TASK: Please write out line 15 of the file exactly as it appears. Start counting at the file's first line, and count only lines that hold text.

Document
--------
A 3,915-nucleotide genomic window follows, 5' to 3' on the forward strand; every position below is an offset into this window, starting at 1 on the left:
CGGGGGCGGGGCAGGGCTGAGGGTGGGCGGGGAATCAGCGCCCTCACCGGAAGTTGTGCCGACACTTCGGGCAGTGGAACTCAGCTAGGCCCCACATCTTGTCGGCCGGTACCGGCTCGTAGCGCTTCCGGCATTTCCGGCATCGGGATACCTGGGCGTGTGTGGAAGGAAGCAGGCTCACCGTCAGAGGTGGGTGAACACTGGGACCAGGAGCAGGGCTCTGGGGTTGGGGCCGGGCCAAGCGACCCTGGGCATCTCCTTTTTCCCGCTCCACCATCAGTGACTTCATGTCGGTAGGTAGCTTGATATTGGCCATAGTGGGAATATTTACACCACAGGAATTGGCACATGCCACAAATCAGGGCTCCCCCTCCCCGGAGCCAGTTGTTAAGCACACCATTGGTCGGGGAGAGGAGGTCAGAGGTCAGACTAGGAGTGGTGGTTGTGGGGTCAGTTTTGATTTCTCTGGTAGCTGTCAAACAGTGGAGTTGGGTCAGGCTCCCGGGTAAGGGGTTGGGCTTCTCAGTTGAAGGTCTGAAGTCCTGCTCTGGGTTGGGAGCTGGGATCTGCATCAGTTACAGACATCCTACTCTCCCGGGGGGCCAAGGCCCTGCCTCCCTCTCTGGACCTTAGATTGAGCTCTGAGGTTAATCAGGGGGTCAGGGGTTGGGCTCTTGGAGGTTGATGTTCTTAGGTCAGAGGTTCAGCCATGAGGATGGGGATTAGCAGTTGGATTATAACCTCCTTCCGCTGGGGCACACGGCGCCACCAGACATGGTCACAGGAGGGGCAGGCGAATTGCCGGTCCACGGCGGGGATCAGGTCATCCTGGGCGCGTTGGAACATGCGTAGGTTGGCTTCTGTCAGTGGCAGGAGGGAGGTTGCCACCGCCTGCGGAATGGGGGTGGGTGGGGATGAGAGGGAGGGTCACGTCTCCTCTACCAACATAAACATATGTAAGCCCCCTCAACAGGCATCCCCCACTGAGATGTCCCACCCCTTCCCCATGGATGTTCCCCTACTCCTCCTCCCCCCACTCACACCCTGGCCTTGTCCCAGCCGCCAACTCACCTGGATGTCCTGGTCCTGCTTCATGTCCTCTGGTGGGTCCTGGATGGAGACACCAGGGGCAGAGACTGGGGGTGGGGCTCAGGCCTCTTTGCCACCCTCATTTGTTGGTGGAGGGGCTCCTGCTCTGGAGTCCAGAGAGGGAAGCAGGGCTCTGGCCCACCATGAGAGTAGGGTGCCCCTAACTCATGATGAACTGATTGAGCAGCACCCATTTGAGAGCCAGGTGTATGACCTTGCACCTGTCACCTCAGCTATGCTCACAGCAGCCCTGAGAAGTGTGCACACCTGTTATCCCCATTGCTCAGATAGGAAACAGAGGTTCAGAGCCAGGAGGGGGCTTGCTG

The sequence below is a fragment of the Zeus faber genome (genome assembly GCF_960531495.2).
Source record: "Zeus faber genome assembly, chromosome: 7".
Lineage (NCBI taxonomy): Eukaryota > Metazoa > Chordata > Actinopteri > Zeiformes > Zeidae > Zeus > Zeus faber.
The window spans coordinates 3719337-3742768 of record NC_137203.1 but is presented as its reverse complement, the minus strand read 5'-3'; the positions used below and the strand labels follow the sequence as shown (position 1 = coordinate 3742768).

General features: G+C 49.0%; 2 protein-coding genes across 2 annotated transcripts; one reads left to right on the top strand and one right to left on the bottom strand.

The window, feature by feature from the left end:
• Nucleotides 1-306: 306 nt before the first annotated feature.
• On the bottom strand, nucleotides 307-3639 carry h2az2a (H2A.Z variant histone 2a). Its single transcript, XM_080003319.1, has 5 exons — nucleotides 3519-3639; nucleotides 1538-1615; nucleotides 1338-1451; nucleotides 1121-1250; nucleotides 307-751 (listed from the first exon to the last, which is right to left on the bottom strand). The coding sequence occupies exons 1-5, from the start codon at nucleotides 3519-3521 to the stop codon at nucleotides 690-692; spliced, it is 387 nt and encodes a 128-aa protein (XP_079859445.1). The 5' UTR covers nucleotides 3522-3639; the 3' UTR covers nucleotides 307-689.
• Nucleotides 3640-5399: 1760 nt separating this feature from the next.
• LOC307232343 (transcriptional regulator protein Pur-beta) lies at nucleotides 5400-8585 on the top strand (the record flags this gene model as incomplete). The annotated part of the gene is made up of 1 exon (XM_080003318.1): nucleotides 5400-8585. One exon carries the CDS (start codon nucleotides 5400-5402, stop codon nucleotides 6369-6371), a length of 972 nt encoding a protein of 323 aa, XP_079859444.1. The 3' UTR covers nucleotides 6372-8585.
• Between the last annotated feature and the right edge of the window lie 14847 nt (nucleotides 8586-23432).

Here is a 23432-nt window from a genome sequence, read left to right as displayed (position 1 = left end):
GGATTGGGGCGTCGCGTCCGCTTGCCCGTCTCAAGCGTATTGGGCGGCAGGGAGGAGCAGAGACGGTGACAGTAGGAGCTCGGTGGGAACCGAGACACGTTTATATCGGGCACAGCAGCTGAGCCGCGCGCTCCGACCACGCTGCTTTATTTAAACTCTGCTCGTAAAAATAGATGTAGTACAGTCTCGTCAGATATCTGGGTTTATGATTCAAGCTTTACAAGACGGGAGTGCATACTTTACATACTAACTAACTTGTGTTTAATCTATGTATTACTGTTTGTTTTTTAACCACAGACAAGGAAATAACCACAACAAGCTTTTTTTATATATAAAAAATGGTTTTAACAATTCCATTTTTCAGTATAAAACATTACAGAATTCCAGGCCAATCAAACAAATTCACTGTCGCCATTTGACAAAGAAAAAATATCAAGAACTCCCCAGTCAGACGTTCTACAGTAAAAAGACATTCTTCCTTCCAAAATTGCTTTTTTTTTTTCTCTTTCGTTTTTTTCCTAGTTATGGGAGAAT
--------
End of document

GGATTGGGGCGTCGCGTCCGCTTGCCCGTCTCAAGCGTATTGGGCGGCAGGGAGGAGCAGAGACGGTGACAGTAGGAGCTCGGTGGGAACCGAGACACGTTTATATCGGGCACAGCAGCTGAGCCGCGCGCTCCGACCACGCTGCTTTATTTAAACTCTGCTCGTAAAAATAGATGTAGTACAGTCTCGTCAGATATCTGGGTTTATGATTCAAGCTTTACAAGACGGGAGTGCATACTTTACATACTAACTAACTTGTGTTTAATCTATGTATTACTGTTTGTTTTTTAACCACAGACAAGGAAATAACCACAACAAGCTTTTTTTATATATAAAAAATGGTTTTAACAATTCCATTTTTCAGTATAAAACATTACAGAATTCCAGGCCAATCAAACAAATTCACTGTCGCCATTTGACAAAGAAAAAATATCAAGAACTCCCCAGTCAGACGTTCTACAGTAAAAAGACATTCTTCCTTCCAAAATTGCTTTTTTTTTTTCTCTTTCGTTTTTTTCCTAGTTATGGGAGAAT